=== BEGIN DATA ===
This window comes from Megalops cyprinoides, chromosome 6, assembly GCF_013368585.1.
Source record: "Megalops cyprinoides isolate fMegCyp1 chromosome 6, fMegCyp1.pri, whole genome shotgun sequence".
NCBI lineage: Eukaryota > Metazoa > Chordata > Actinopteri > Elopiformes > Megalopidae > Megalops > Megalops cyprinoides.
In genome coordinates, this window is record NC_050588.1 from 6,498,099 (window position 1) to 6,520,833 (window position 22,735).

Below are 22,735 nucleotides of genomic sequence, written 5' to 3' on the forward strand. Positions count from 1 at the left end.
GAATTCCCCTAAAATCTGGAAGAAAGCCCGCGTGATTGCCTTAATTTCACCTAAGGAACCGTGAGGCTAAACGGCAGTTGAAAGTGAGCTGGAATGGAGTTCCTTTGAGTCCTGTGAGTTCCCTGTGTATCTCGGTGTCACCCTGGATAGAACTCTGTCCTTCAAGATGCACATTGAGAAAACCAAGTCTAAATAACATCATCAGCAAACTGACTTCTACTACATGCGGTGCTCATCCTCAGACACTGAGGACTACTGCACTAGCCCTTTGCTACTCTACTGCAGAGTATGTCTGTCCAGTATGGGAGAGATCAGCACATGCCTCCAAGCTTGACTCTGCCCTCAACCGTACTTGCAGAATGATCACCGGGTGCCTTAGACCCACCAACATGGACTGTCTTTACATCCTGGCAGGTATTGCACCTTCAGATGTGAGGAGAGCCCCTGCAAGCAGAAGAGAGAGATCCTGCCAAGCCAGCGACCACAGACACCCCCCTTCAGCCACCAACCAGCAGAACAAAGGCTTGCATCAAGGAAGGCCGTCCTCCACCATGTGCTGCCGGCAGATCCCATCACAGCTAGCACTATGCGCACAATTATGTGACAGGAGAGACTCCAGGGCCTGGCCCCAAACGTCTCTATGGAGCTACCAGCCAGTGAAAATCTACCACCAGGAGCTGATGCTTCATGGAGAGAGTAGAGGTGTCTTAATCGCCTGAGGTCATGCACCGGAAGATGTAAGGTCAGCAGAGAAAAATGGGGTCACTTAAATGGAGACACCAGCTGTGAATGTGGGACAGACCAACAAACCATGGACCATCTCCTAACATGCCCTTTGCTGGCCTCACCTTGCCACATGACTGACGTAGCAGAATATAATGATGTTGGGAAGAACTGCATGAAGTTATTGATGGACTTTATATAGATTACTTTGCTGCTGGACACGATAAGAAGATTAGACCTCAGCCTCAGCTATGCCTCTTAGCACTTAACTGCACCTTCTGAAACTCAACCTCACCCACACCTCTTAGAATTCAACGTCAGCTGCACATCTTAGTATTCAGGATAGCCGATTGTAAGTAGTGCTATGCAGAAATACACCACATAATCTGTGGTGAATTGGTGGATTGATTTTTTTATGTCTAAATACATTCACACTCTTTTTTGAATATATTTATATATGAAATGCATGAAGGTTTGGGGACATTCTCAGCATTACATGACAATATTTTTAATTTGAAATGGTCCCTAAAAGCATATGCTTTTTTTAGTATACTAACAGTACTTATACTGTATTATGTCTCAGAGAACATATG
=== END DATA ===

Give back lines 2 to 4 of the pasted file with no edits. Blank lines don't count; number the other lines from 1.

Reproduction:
Source record: "Megalops cyprinoides isolate fMegCyp1 chromosome 6, fMegCyp1.pri, whole genome shotgun sequence".
NCBI lineage: Eukaryota > Metazoa > Chordata > Actinopteri > Elopiformes > Megalopidae > Megalops > Megalops cyprinoides.
In genome coordinates, this window is record NC_050588.1 from 6,498,099 (window position 1) to 6,520,833 (window position 22,735).